BDCs will need to continue making distributions in order to meet the distribution requirement to qualify as a regulated investment company and for favorable treatment under Subchapter M of the Internal Revenue Code. Even though most BDCs have a healthy share of undistributed income to cover shortfalls in the interim months, we have observed some BDCs announce a change in their dividend payment schedule from monthly to quarterly to better match dividend distributions with timing of receipt of income by the BDC.
We believe such actions to be prudent moves that will help with liquidity management while still complying with the distribution requirements. The current extenuating conditions offer enough rationale for such actions to defray some of the shareholder backlash that would be expected from making such a change in normal times.
BDCs may have an opportunity to limit cash outflows from the fund through the use of formal or informal dividend reinvestment plans and part cash-part stock distributions. Most BDCs have observed a low participation in dividend reinvestment plans as most investors automatically opt out of receiving stock in favor of cash. A significant number of BDC stockholders hold their shares through brokerage firms and this can create opportunities for BDCs if the brokers opt in to their dividend reinvestment plan.
In cases where BDCs offer a discount from market prices to investors reinvesting in stock, this can be of benefit to clients of brokerage firms that take advantage of this instead of going into the open market to reinvest dividends received on behalf of clients that have not opted out of receiving stock. BDCs may benefit from greater participation in dividend reinvestment plans if these mechanics were more widely communicated to investors.
BDCs have generally seen limited pockets of opportunity for their portfolio companies to secure funding under the Paycheck Protection Program and these companies also seem set to miss out on the Main Street Lending Program unless further iterations to the term sheets are made. Given that BDCs often invest alongside private equity sponsors, the affiliation rules have been a stumbling block.
Even with the Main Street Priority Loan Facility, BDC portfolio companies may still face challenges.
Even with the April 30 announcement from the Fed of the Main Street Priority Loan Facility under its Main Street Lending Program, which increased the 4.0x debt to earnings before interest, taxes, depreciation and amortization (EBITDA) ratio to 6.0x, BDC portfolio companies may still face challenges.
Even if these companies have debt-to-EBITDA ratios below 6.0x, a difficult hurdle to overcome in and of itself, the lack of banking relationships or outstanding loans with institutions qualifying as eligible lenders under the Main Street Lending Program will prove to be a hindrance. This lack of existing banking relationships is the reason they turn to non-bank lenders such as BDCs in the first place.
The announcement by the Fed on April 9 to include asset-backed securities with credit exposures to leveraged loans as eligible collateral under the Term Asset-Backed Securities Loan Facility (TALF) was received positively by markets in the immediate aftermath as this meant collateralized loan obligations (CLOs), which some BDCs invest in, could be used to secure funding under TALF.
Since then, closer inspection of the term sheet has made it more apparent that TALF will not do much to alleviate BDCs’ funding pressures. The term sheet requires that the collateral be newly issued AAA-rated CLO tranches. Given that the CLO market was more or less closed throughout March and opened up again only with very limited activity in April, access to eligible CLO tranches is all but impossible. This is another one of the Fed’s term sheet that will need further revisions before it can be of practical benefit to BDCs.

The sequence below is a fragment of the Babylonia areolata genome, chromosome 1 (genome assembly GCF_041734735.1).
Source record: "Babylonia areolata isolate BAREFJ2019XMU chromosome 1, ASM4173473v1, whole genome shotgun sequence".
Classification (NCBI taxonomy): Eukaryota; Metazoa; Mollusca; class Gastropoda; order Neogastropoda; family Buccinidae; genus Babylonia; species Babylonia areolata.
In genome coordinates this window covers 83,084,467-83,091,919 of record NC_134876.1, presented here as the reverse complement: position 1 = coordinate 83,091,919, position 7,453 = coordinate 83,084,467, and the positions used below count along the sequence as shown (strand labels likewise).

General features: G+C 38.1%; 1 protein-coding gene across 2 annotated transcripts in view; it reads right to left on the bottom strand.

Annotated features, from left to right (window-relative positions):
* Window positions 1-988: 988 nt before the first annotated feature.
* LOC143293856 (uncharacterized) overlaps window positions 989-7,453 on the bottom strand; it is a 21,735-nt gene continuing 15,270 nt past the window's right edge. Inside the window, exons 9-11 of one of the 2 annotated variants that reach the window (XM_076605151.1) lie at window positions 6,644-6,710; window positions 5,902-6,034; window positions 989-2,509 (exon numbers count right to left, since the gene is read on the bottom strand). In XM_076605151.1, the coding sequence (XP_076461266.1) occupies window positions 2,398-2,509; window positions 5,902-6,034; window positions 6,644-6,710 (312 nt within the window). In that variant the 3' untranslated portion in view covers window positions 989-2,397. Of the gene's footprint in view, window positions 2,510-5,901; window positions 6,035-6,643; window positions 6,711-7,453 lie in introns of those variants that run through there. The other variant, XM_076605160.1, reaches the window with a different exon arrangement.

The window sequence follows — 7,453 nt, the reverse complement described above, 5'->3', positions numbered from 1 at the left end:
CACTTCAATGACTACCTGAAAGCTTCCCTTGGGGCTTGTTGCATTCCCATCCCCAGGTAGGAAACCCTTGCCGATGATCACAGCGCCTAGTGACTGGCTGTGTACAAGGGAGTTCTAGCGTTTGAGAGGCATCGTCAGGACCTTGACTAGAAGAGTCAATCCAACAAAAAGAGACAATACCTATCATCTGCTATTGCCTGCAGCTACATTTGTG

On April 8, the Securities and Exchange Commission extended some temporary relief that would allow BDC to take on more leverage until December, beyond the limits set in the original Investment Company Act of 1940. This was also well received as markets applauded the additional latitude that BDCs had been afforded to enable them to continue supporting their portfolio companies. The temporary relief comes with a 90-day restriction from making new initial investments in any portfolio company in which the BDC was not already invested at the time the relief order was issued.
We believe this restriction to be a deterrent. This limitation, coupled with the difficulty in the current conditions to secure the additional borrowing capacity needed to increase leverage as intended by the relief order has resulted in this temporary relief going more or less unused. Since the announcement, we have observed only one BDC making the necessary filing to take advantage of this relief.
- BDCs are at risk of falling out of compliance with debt covenants, as expected portfolio losses mount and collateral values drop. To preserve credit lines, BDCs are working with lenders to amend credit facilities or obtain temporary relief. Although lenders many prefer to limit their exposure in a crisis, some are recognizing the need to work with BDCs to avoid a cascade of defaults that may ultimately be more costly for all parties.
- BDCs are exploring equity offerings even in the current difficult conditions. Rights offerings and plans for shareholder-approved equity offerings at a discount to net asset value have already surfaced and there may be more to come.
- Valuations will be difficult to determine in a volatile market and as economic uncertainty make forecasting challenging. A tiered approach that sorts subject companies based on the extent of Covid-19 exposure may help in calibrating valuation assumptions
- BDCs should weigh changing the frequency of dividend payouts to better align with cash inflows. Dividend reinvestment plans may also help to reduce cash burn, but these will be limited by low investor participation.
- BDCs will not benefit from government stimulus without further changes to current fiscal and monetary responses. Their portfolio companies are expected to miss out on the Paycheck Protection Program and Main Street Lending Program. In addition, BDCs are unlikely to get any relief from the Fed’s TALF program and SEC regulatory order announced in April.
For more information on how the coronavirus is affecting midsize businesses, please visit the RSM Coronavirus Resource Center.